24 February 2010

Currency Exchanges

What exactly does a new TV cost? Or a new car?

I was taught to think about items in terms of how long it took me to earn the money. That thinking got harder the more I made - it got easier to spend more. The time value shrank to quarter hour increments instead of hours. Having stuff, being able to afford all the nicest things, was not making me happy. And then came last year's stuff experiment.

So, I've adopted a new exchange value for the stuff I think I need or want. One that makes more sense to me now. It’s not about how long I have to work to earn it, but what is the item really worth? Do I really want to spend $3000 on a new TV, our would I rather spend a month traveling around the South Island in New Zealand? With the choice in front of me like that, I may not have purchased the pretty TV that is not worth half that today. There is an important exchange value for every penny spent.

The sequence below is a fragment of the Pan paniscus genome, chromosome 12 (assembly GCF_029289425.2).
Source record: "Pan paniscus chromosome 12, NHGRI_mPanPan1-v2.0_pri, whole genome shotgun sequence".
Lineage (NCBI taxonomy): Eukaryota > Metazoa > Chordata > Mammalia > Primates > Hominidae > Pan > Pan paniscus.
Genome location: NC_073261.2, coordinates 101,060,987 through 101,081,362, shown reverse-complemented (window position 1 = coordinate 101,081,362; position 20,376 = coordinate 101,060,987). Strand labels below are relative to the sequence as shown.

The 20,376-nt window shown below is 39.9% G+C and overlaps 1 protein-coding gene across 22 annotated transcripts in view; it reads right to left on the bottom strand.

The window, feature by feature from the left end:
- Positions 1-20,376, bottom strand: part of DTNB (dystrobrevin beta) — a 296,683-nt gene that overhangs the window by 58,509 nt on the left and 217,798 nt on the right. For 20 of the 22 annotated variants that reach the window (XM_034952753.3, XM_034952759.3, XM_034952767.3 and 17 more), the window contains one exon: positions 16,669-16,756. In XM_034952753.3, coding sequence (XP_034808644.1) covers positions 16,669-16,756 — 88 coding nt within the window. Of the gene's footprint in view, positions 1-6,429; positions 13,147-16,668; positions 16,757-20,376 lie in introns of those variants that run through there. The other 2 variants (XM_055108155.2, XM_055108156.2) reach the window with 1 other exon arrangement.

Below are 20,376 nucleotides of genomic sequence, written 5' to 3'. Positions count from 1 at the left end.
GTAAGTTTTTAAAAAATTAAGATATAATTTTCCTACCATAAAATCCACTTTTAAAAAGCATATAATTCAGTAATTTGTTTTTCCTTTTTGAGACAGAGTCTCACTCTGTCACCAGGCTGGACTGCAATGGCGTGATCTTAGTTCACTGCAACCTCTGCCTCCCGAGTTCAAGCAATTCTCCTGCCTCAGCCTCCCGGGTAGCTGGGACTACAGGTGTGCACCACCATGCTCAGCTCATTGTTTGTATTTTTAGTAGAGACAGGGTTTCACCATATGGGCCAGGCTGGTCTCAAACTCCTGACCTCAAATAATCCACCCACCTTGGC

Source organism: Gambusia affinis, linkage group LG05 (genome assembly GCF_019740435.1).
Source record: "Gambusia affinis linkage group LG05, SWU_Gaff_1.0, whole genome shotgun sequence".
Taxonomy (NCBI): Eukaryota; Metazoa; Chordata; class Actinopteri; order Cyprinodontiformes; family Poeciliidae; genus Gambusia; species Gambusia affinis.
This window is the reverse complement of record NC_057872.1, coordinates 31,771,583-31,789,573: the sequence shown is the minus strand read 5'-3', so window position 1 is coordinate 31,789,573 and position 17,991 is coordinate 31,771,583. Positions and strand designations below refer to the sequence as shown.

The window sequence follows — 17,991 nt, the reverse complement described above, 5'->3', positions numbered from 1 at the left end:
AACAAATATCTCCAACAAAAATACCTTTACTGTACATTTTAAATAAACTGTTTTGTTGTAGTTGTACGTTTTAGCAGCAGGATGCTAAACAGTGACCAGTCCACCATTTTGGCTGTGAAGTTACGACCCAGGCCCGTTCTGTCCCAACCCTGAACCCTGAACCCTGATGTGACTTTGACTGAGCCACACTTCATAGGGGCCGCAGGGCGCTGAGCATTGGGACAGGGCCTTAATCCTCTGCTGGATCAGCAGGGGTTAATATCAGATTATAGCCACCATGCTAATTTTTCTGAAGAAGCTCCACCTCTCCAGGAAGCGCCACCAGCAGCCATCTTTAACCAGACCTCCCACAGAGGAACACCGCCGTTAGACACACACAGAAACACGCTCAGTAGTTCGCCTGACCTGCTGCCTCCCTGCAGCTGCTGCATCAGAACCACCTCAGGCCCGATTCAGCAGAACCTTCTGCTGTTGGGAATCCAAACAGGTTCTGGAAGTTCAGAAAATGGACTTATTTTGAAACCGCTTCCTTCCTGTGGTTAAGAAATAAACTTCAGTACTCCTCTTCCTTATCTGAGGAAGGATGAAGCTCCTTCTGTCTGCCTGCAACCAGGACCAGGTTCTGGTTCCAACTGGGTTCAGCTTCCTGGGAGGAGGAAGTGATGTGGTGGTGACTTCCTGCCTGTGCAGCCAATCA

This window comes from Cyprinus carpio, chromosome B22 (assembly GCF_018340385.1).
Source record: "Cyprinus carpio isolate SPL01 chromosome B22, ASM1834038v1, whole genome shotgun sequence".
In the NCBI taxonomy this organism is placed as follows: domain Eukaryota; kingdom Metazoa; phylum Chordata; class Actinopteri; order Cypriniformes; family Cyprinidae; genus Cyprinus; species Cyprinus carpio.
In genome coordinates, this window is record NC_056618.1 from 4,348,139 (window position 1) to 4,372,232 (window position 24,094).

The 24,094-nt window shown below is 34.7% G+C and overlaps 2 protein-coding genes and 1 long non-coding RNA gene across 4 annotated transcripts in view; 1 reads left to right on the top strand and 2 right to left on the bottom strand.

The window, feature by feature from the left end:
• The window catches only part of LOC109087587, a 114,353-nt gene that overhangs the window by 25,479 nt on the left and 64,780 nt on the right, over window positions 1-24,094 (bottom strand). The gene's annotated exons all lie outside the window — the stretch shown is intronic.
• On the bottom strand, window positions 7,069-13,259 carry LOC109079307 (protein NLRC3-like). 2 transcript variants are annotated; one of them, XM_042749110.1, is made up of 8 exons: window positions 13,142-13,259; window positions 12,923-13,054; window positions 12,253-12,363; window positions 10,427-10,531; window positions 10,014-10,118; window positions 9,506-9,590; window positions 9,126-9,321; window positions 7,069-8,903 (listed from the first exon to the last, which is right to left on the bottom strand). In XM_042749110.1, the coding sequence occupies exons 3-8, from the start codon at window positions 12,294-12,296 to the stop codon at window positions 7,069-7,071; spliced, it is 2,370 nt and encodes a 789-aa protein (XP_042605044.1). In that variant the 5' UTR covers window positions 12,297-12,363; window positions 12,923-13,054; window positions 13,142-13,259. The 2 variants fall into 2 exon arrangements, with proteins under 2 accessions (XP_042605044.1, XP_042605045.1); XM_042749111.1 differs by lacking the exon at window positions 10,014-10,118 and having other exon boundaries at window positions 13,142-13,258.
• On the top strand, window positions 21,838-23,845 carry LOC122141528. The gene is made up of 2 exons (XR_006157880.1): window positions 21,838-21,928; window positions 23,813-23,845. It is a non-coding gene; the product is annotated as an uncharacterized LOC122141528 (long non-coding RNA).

I could spend $480 a year for a landline telephone, or I could use that for a flight to Hawaii. I could buy a cute pair of shoes, or I could take tango lessons in Argentina for a week (maybe two). Seriously, I don’t need another pair of wedge sandals. The $30 kitchen gadget (which is good for one thing only) could also be meals for a week in Southeast Asia. Choosing the cheaper dinning table and chairs (saving at least $300) could be a week in Istanbul. By giving up dinner out four times a month, I could have a flight out of town for the weekend, a few nights in the Czech Republic, train and lift tickets to ski in the Alps for 2 days, a week of kayak rentals in Costa Rica, or a sailing trip between Caribbean islands.

When I lay out things like this, the answer is clear. Of course, I love travel, but this little game can work with almost anything.
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